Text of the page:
Protein Kinase Cβ Phosphorylates Occludin Regulating Tight Junction Trafficking in Vascular Endothelial Growth Factor–Induced Permeability In Vivo
- Department of Cellular and Molecular Physiology and Ophthalmology, Penn State College of Medicine, Hershey, Pennsylvania
- Corresponding author: David A. Antonetti, .
Vascular endothelial growth factor (VEGF)–induced breakdown of the blood-retinal barrier requires protein kinase C (PKC)β activation. However, the molecular mechanisms related to this process remain poorly understood. In this study, the role of occludin phosphorylation and ubiquitination downstream of PKCβ activation in tight junction (TJ) trafficking and endothelial permeability was investigated. Treatment of bovine retinal endothelial cells and intravitreal injection of PKCβ inhibitors as well as expression of dominant-negative kinase was used to determine the contribution of PKCβ to endothelial permeability and occludin phosphorylation at Ser490 detected with a site-specific antibody. In vitro kinase assay was used to demonstrate direct occludin phosphorylation by PKCβ. Ubiquitination was measured by immunoblotting after occludin immunoprecipitation. Confocal microscopy revealed organization of TJ proteins. The results reveal that inhibition of VEGF-induced PKCβ activation blocks occludin Ser490 phosphorylation, ubiquitination, and TJ trafficking in retinal vascular endothelial cells both in vitro and in vivo and prevents VEGF-stimulated vascular permeability. Occludin Ser490 is a direct target of PKCβ, and mutating Ser490 to Ala (S490A) blocks permeability downstream of PKCβ. Therefore, PKCβ activation phosphorylates occludin on Ser490, leading to ubiquitination required for VEGF-induced permeability. These data demonstrate a novel mechanism for PKCβ targeted inhibitors in regulating vascular permeability.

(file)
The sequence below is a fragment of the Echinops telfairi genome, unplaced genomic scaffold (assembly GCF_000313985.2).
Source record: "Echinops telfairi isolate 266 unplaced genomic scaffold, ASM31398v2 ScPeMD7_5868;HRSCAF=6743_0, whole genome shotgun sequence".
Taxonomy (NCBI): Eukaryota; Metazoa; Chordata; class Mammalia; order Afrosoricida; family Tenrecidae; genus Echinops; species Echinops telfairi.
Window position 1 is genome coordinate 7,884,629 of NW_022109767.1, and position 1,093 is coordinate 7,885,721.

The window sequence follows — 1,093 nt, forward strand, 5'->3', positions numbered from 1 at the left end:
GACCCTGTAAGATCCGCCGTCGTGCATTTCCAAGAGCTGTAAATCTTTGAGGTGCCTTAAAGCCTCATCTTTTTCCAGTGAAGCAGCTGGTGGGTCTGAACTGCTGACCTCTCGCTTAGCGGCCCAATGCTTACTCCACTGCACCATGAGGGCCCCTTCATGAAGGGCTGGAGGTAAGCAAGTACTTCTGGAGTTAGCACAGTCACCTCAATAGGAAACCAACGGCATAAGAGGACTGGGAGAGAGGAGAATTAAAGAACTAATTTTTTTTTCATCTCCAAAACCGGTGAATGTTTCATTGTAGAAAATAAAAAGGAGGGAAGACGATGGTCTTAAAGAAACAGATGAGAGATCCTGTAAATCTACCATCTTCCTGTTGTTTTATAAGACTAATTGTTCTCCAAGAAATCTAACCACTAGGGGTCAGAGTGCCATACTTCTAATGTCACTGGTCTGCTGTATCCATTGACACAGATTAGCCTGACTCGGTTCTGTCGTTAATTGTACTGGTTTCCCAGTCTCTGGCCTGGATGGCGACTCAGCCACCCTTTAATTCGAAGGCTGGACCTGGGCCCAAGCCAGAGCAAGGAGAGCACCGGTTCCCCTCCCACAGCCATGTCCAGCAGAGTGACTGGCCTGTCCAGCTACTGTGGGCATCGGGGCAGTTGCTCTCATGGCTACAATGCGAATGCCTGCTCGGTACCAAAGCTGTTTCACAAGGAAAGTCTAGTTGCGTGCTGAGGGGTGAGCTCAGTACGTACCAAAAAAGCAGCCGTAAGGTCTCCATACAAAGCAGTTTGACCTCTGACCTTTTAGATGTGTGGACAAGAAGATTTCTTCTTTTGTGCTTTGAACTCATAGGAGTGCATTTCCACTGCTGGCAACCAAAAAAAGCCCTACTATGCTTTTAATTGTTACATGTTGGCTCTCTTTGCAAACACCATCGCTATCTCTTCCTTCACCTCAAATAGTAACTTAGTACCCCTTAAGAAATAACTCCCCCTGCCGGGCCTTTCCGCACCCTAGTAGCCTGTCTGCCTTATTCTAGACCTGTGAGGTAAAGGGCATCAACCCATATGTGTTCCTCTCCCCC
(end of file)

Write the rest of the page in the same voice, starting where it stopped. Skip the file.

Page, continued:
This article contains Supplementary Data online at http://diabetes.diabetesjournals.org/lookup/suppl/doi:10.2337/db11-1367/-/DC1.
T.M. is currently affiliated with the Department of Ophthalmology and Visual Sciences, Kyoto University Graduate School of Medicine, Sakyo, Kyoto, Japan.
C.L. and D.A.A. are currently affiliated with the Department of Ophthalmology and Visual Sciences, Kellogg Eye Center, Ann Arbor, Michigan.
- Received September 29, 2011.
- Accepted January 28, 2012.
- © 2012 by the American Diabetes Association.
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